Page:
There was a time that Pembertonian youth who wished to explore higher-level skinny-skiing had no clear developmental route to take, causing many to fall away from the sport or put it on the backburner. That’s begun to change in recent years, with an avid new generation (including Henderson’s daughter Veya and son Teja) making their interest known. 

As part of CCU, Veya and Teja have a golden opportunity to cut their competitive teeth alongside a healthy circle of friends.

Better together 

Teenagers are frequently social creatures. You may not get one to stay engaged in an activity alone, but give them a thriving peer group and they’re much more likely to stick around. Sports is no exception to that rule. 

“Between [the ages of] 12 and 14, it really shows when kids need to have more members, peers and friends at practices to have a good time, so making that bigger by merging all the clubs together helps to retain kids,” Pigeon said. “That's all it is. They will keep training and having fun if they are with their friends.” 

Sarah McCaw, who coaches biathlon for the Sea to Sky Nordics in Squamish, agrees. 

“The social aspect [for teens] is really important,” she said. “If we can have a team that encompasses more athletes, I think we'll be able to keep them longer just because there's going to be a bigger pool of athletes to have that social connection with. The anticipation and the excitement [comes from] the kids being a bigger team to potentially travel together.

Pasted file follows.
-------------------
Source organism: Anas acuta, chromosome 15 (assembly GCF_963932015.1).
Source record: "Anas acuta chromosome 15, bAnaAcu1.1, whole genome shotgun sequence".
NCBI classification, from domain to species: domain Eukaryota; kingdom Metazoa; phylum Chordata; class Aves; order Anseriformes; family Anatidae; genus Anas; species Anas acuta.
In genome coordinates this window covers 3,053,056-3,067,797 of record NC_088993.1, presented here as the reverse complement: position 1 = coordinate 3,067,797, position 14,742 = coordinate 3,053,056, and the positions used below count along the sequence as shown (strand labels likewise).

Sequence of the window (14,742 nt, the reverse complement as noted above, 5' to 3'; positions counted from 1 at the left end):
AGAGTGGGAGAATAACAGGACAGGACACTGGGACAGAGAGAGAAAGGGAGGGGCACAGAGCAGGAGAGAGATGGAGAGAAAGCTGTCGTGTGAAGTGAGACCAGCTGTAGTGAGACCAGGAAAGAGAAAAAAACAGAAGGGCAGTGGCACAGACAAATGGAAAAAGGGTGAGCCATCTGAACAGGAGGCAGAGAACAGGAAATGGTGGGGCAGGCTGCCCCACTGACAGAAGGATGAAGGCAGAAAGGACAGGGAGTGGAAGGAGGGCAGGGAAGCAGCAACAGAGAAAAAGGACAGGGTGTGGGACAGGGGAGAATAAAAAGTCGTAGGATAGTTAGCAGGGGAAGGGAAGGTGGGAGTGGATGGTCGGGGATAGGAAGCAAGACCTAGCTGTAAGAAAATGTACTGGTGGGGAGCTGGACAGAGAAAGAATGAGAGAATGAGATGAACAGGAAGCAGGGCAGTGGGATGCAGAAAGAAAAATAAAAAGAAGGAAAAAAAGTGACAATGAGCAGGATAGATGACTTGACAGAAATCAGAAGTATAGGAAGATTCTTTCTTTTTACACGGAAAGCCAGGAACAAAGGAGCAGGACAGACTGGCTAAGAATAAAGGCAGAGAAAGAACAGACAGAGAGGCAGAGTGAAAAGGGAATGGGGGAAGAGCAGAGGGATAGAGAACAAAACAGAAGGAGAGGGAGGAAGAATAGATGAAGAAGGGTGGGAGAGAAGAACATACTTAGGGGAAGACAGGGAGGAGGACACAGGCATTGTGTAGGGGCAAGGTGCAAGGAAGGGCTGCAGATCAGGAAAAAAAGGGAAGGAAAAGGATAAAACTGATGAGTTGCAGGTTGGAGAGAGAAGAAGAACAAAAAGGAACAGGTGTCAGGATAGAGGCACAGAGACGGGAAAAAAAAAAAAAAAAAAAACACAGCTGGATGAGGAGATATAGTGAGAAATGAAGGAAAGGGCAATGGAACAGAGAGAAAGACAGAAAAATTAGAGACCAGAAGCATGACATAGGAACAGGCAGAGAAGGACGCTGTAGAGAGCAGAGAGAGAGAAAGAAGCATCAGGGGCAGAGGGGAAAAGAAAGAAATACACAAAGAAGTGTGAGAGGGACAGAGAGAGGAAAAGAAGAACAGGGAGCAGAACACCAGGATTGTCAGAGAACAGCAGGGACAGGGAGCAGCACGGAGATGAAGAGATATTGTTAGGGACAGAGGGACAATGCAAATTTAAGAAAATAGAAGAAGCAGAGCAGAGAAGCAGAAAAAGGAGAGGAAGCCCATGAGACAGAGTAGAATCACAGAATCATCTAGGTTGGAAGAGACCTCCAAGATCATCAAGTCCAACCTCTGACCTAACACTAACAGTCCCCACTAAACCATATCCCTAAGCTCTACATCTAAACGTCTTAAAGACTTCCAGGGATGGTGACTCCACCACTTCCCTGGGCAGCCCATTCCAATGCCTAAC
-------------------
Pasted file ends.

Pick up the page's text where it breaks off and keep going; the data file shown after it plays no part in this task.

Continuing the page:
“Even just preparing for the races here, they can help motivate each other and challenge each other. That’s what I’ve seen on the biathlon side.” 

CCU casts a fairly wide net as far as recruitment is concerned. Most of its skiers live in Pemberton, Whistler or Squamish, but a few reside down in Vancouver. The Sea to Sky corridor is more spread-out than many areas with cross-country clubs—say Canmore or Kelowna—which naturally presents a few logistical hurdles.

That said, the commitment is there. Whistler Olympic Park (WOP) presents a common meeting point for all athletes, with Pembertonians, Squamolians and even North Vancouverites regularly making the drive to Callaghan Valley for training multiple times a week. The Whistler Nordics and Sea to Sky Nordics also offer sessions at Lost Lake, a slightly more northern alternative. 

A wealth of ski knowledge 

A blended team also allows for clubs to combine their coaching assets.